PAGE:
Muhsin Hendricks, an imam from South Africa, loses his position as a teacher after he reveals his homosexuality. Instead of turning bitter, however, he devotes himself to convincing fellow Muslims that the Koran has no ban on gay love -- a position rejected by an Islamic scholar with whom he meets in the film.

“We will consider you a murtad, an apostate, and out of the fold of Islam,” the scholar says. “Homosexuality is a crime not only in Islam, in every divine religion, and is punishable in Islam by death.”

To make “A Jihad for Love,” Sharma teamed up with producer Sandi DuBowski, who made the 2001 documentary “Trembling Before G-d,” which depicted the struggle of gay and lesbian Orthodox and Hasidic Jews.

Although the two films tackle similar terrain, Sharma’s movie was especially difficult to make because of the dangers, including police surveillance and the threat of arrest, which he was able to avoid.

Sharma -- who wears jeans, red-rimmed glasses and a necklace with a gold pendant featuring the name of God in Arabic, “Allah” -- said he often posed as a tourist while filming, and sandwiched his interviews between innocuous footage.

“The biggest struggle was to establish relationships of trust with each of the people in the film,” he said.

His movie debuted in September at the Toronto International Film Festival. Since then, it has been shown at festivals in Germany, Mexico, Brazil, India, Greece, Turkey, South Africa and England. Sharma said friends also have sneaked copies into Iran, Pakistan and Malaysia for underground screenings.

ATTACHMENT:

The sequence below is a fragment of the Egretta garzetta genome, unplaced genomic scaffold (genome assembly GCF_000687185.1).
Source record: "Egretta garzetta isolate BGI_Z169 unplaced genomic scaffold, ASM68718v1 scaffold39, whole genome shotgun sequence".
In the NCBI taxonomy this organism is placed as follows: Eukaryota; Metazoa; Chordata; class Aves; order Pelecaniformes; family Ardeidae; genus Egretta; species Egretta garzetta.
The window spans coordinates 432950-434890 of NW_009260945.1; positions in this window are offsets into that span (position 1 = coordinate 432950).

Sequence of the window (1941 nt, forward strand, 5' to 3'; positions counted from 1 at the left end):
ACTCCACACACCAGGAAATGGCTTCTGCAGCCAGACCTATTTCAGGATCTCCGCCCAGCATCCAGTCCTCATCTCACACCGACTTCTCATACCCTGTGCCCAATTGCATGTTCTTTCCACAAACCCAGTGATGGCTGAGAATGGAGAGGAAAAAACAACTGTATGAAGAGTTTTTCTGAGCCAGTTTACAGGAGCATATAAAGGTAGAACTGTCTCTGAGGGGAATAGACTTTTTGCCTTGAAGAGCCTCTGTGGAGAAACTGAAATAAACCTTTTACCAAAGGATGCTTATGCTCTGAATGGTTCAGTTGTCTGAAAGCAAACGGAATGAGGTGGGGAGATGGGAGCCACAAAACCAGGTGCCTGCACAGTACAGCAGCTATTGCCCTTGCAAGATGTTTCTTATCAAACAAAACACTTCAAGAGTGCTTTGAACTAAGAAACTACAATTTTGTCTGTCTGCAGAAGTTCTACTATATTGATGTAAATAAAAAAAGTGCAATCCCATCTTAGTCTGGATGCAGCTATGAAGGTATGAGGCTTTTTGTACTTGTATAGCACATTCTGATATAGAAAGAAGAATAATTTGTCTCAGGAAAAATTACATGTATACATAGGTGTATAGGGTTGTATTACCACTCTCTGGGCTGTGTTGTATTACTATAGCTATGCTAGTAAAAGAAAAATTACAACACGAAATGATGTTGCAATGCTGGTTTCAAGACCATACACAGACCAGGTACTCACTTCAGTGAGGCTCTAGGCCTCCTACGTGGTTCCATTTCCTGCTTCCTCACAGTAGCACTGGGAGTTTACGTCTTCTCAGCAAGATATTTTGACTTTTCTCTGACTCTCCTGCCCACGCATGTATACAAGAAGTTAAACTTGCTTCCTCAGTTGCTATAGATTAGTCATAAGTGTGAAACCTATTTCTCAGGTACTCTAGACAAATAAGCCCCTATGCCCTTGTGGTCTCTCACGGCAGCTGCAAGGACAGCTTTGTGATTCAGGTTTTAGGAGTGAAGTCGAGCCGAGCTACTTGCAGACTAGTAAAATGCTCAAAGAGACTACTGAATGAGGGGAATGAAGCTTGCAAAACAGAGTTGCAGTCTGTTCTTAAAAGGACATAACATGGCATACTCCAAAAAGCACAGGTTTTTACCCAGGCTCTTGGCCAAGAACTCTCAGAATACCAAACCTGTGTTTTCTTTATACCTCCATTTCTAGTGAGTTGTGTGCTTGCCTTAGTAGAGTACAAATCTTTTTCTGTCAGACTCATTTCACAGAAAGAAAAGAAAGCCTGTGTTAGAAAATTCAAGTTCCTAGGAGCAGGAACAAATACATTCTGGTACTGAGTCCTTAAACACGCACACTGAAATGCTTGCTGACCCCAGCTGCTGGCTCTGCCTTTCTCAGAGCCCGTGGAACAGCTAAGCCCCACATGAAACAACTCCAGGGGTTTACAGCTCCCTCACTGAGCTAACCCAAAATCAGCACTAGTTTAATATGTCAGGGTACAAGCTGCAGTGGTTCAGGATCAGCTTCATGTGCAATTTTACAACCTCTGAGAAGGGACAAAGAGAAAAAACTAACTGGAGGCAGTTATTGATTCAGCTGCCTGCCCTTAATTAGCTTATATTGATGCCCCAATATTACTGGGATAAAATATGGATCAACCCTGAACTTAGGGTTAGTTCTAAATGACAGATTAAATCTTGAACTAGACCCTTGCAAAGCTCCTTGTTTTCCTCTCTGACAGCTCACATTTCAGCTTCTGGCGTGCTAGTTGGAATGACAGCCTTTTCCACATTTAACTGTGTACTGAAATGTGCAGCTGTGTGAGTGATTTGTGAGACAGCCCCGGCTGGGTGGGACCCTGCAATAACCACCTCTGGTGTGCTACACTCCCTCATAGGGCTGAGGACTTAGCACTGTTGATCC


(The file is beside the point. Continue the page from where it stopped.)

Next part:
The film has generated some backlash. The government in Singapore has banned it, Sharma said, adding that the Muslim Judicial Council in South Africa has declared he and Muhsin apostates. And Sharma said he has received death threats on his blog, which otherwise features positive feedback about the film.

At last week’s Outfest screening, several Muslims in the audience -- gay and straight -- said they were pleased to discover that Sharma portrayed Islam in a respectful manner.

“As a Muslim woman, I found your film incredibly beautiful and spiritually inspiring,” Nagwa Ibrahim, 30, a civil rights attorney, told Sharma during a question-and-answer session.

“I was very moved by the humanity of your film,” she added.

At a reception following the movie, Aryana Farshad, a documentary film producer and director originally from Iran, said she was surprised by the movie’s even-handed tone.

“He had the courage to talk about homosexuality and Islam, and he did not trash the face of Islam,” Farshad said. “I really felt for those kids -- they had to leave their countries because they were homosexuals.”

Sharma said the perseverance of his characters and their willingness to speak openly about their struggle renewed his own commitment to Islam -- a subject he will be addressing next month when his movie is shown in San Diego, San Francisco, Berkeley, Denver, Philadelphia and other cities.

“I found deep respect for the religion . . . through these people, through their immense religiosity,” he said. “I have come closer than I have ever before to deep, profound faith.”